Ron Vilardi’s final season of college football will be memorable – a fact that has nothing to do with the sport he plays.
Vilardi, an offensive lineman and long snapper for Susquehanna University, found out just before the 2014 season started that he was a match for someone in need of a bone marrow transplant.
“My mentality was, if it was someone in my family or one of my friends, I would hope someone would do it for them,” said Vilardi, who is scheduled to graduate in May with a degree in business administration/finance. “That’s how my coaches felt about it as well. Everyone was open for me to do this.”
Vilardi registered to be a bone marrow donor in November 2013, when his mother’s cousin was in need of a transplant. He wasn’t a match then, but he remained on the donor list.
After having a physical and another blood test, Vilardi was ready to start the bone marrow donation process. He had to undergo five days of injections that built up his white blood-cell count. The process also enlarges the spleen, requiring Vilardi to cease all physical activities and miss the first game of the season.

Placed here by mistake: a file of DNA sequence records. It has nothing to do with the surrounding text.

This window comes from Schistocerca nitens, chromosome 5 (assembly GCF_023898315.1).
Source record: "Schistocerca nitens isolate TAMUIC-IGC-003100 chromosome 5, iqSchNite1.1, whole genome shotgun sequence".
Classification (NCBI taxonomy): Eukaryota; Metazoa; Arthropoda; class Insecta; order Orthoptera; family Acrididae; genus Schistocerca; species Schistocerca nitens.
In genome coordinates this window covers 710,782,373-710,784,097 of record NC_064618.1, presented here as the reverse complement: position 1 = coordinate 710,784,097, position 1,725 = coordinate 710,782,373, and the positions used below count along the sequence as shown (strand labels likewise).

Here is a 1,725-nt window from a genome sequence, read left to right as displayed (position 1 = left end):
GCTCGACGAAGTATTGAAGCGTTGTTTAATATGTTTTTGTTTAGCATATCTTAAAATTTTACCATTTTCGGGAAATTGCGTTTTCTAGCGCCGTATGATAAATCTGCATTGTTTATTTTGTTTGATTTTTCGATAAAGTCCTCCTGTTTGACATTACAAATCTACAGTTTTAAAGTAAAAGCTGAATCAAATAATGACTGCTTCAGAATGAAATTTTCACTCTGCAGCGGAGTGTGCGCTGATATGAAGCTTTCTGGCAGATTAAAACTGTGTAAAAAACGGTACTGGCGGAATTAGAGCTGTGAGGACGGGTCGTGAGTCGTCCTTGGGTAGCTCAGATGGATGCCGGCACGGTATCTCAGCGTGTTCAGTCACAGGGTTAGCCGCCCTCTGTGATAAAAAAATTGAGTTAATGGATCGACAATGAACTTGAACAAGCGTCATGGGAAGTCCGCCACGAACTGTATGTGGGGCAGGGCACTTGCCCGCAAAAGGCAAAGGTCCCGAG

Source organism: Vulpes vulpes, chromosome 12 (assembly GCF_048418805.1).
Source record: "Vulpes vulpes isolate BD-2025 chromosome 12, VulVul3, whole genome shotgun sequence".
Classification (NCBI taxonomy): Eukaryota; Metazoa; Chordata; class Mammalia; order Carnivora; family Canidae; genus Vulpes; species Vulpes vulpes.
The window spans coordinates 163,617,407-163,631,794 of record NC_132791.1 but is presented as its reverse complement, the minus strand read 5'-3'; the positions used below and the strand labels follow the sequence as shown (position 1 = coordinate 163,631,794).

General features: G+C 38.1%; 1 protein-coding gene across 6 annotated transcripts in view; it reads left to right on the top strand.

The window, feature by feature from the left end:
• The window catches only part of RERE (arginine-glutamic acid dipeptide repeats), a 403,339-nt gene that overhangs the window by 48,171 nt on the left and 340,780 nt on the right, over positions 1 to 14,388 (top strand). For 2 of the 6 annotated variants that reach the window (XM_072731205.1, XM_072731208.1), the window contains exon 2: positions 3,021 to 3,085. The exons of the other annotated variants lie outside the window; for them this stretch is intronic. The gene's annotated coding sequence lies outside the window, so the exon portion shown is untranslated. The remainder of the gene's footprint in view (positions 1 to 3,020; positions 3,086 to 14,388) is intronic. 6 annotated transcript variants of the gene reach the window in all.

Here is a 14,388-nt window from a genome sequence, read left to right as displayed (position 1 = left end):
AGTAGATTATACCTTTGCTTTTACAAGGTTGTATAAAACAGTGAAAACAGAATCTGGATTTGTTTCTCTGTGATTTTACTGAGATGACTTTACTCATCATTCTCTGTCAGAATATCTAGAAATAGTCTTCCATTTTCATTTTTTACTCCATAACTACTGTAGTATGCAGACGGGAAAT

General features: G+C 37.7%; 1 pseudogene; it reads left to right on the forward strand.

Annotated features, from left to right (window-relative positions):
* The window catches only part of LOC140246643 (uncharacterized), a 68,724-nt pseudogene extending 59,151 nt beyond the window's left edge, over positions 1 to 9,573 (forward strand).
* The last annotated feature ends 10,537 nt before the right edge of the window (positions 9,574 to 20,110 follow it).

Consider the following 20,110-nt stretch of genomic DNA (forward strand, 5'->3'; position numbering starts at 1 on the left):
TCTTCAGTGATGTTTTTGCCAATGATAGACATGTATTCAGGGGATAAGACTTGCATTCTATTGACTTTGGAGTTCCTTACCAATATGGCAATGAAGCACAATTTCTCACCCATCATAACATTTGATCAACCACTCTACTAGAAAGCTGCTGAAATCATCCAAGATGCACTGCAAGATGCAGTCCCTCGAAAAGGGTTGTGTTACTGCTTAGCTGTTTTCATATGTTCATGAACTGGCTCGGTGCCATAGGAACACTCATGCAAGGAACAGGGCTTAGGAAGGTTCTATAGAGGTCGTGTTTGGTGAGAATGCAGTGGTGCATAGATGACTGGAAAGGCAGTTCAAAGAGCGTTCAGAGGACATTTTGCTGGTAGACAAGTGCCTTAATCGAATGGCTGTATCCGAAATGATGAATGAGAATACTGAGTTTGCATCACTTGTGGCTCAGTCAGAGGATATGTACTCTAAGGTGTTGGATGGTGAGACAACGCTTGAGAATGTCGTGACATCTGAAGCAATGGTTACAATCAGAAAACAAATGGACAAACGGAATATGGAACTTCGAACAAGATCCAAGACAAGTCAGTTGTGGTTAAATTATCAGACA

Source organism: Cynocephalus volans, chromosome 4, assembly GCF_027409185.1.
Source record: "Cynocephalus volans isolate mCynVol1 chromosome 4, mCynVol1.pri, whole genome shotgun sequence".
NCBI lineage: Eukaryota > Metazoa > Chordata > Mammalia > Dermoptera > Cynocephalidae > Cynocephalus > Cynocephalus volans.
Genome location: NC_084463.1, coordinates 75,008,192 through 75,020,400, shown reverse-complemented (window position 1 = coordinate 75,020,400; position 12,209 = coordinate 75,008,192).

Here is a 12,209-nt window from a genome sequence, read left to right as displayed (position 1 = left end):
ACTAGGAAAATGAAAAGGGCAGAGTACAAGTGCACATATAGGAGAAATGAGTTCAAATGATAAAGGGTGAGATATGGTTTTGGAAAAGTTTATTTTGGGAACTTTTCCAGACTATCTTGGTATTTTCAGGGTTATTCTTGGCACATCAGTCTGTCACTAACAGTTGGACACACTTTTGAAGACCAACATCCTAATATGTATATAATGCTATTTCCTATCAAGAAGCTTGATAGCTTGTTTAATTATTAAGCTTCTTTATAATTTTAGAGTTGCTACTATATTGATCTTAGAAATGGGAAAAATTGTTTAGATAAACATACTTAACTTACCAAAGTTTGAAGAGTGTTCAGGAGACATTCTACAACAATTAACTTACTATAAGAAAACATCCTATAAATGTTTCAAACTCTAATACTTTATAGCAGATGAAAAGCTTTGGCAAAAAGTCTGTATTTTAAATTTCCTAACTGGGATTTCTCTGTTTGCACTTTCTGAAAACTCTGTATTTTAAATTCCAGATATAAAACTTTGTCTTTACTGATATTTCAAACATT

Bone marrow donations are anonymous, and Vilardi knows only that the recipient is a woman in her 40s. If no complications ensue over the next year, Vilardi and the recipient can choose to meet.
“I took the philosophy of looking at things in the big picture,” said Vilardi, who missed one additional game while his white blood-cell count was returning to normal. “You are talking about someone’s life over a football game. What matters most is helping that person, and it makes everything more memorable for me.”
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